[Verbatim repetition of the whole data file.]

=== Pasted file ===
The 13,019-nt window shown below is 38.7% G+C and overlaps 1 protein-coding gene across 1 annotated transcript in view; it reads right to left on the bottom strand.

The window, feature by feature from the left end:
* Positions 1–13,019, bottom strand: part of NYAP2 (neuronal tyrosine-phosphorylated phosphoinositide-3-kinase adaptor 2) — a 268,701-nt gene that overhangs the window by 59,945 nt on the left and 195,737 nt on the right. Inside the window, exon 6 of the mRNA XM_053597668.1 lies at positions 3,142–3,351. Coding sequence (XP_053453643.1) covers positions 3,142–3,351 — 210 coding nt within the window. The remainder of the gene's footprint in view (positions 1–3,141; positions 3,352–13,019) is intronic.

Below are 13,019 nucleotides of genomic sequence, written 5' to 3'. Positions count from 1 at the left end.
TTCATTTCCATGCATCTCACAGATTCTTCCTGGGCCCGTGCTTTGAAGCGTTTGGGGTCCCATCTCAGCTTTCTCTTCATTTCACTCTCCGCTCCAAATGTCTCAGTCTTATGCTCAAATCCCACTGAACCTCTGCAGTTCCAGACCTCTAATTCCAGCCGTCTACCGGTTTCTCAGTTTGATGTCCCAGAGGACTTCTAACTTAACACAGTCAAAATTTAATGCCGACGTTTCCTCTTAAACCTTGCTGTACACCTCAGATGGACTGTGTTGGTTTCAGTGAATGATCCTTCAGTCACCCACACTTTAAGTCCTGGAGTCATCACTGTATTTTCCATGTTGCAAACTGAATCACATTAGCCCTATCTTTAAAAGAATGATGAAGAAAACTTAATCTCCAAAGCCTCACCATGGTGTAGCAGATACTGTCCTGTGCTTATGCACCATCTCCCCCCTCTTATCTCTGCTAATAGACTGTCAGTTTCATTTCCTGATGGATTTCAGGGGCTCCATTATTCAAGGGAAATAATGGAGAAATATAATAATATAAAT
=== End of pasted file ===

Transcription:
The 13,019-nt window shown below is 38.7% G+C and overlaps 1 protein-coding gene across 1 annotated transcript in view; it reads right to left on the bottom strand.

The window, feature by feature from the left end:
* Positions 1–13,019, bottom strand: part of NYAP2 (neuronal tyrosine-phosphorylated phosphoinositide-3-kinase adaptor 2) — a 268,701-nt gene that overhangs the window by 59,945 nt on the left and 195,737 nt on the right. Inside the window, exon 6 of the mRNA XM_053597668.1 lies at positions 3,142–3,351. Coding sequence (XP_053453643.1) covers positions 3,142–3,351 — 210 coding nt within the window. The remainder of the gene's footprint in view (positions 1–3,141; positions 3,352–13,019) is intronic.

Below are 13,019 nucleotides of genomic sequence, written 5' to 3'. Positions count from 1 at the left end.
TTCATTTCCATGCATCTCACAGATTCTTCCTGGGCCCGTGCTTTGAAGCGTTTGGGGTCCCATCTCAGCTTTCTCTTCATTTCACTCTCCGCTCCAAATGTCTCAGTCTTATGCTCAAATCCCACTGAACCTCTGCAGTTCCAGACCTCTAATTCCAGCCGTCTACCGGTTTCTCAGTTTGATGTCCCAGAGGACTTCTAACTTAACACAGTCAAAATTTAATGCCGACGTTTCCTCTTAAACCTTGCTGTACACCTCAGATGGACTGTGTTGGTTTCAGTGAATGATCCTTCAGTCACCCACACTTTAAGTCCTGGAGTCATCACTGTATTTTCCATGTTGCAAACTGAATCACATTAGCCCTATCTTTAAAAGAATGATGAAGAAAACTTAATCTCCAAAGCCTCACCATGGTGTAGCAGATACTGTCCTGTGCTTATGCACCATCTCCCCCCTCTTATCTCTGCTAATAGACTGTCAGTTTCATTTCCTGATGGATTTCAGGGGCTCCATTATTCAAGGGAAATAATGGAGAAATATAATAATATAAAT